April 17, 2008

Cafe Divine


click photo for full-size image
photo by Donald Kinney

On weekends in San Francisco, one of the better spots to visit is the area around Washington Square.   You can fall-by Peter and Paul's Church to confess your sins, go a half-block up the street to Mama's Restaurant and sit outside and sip your cappachino and munch on pastry, or wander through Washington Square and watch the Asian Americans going through their methodical Tai-Chi routines.   And after all is said and done, you can gaze up into the antique windows of Cafe Divine and think of the past...

But under NO circumstances should you take your camera one block over to Green Street.   If you do, you are likely to have an unpleasant encounter with the bartender of Columbus Cafe -- a dive -- who will come running out and demand to see your photography permit.   If you are unable to produce one, and even though you kindly try to explain that you are only photographing for-fun, he will tell you that that doesn't matter -- and will proceed to try to confiscate your camera.   He is not a very nice man, and that description is being kind...   Yes, that happened to me about two years ago -- but I pulled a swift one on him and returned early one morning and snapped a photo of his funky establishment from the window of my car -- ready to make a quick escape if he came running out to harass me again...



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10 comments:

photowannabe said...

I love these antique windows. They have so much character.
The "Dive" owner doesn't sound like a nice guy. I think I will stay away from there.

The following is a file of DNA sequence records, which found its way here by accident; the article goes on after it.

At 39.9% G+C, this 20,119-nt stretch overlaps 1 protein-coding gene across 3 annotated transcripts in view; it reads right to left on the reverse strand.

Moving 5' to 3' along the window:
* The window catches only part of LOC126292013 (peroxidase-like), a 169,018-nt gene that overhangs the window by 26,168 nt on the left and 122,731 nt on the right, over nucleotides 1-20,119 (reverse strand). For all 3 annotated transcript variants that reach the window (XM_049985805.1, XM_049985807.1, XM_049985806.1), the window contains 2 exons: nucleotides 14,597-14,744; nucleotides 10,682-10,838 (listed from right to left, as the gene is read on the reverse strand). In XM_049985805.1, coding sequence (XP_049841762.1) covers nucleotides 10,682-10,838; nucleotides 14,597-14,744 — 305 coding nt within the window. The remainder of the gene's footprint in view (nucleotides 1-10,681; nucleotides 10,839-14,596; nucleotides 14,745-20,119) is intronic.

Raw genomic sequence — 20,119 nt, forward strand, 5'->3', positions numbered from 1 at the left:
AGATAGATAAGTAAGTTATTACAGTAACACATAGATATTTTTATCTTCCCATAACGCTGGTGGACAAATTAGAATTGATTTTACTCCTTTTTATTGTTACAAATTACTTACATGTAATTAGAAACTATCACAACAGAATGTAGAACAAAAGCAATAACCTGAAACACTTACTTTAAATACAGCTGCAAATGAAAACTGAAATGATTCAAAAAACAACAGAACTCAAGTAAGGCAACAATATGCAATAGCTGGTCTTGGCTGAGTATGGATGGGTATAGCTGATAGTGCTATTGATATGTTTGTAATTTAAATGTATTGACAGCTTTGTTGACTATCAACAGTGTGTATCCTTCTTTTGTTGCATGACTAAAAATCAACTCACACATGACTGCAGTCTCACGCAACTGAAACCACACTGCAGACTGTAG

photowannabe said...

Don, I haven't been to your Duo sight for a week or so....wow, those are fabulous pictures. You need to do a gallery showing sometime. Quality all the way.
Sue

AphotoAday said...

Thanks a lot for the compliments Photowannabe-Sue... I shouldn't be fishing for compliments out here, but they certainly are encouraging.   And am glad you enjoy the Daily Duo, I think it's my favorite -- gives me something to do with my "left-over" shots...

Tomate Farcie said...

I love the window. I was just waiting for the story to go with it, to say it, and I was not disappointed!

Now I don't understand. I thought in the US anything you photograph in the street or in a public building (in general, I know there are exceptions - banks, museums, etc.) is fair game? I guess there is a distinction between photographing and broadcasting and publishing, though. Any thoughts?

Tomate Farcie said...

By the way, the daily duo is fantastic! I've been enjoying it quietly for a very long time.

Texas Travelers said...

I love the windows. I thought about sending an e-mail last night to find out what they were.

I still like this blog best, but the duo is great too and the big site is fantastic. I still like the personal touch of this page though.

Have a great weekend.
Troy

AphotoAday said...

Hey Tomate Farcie,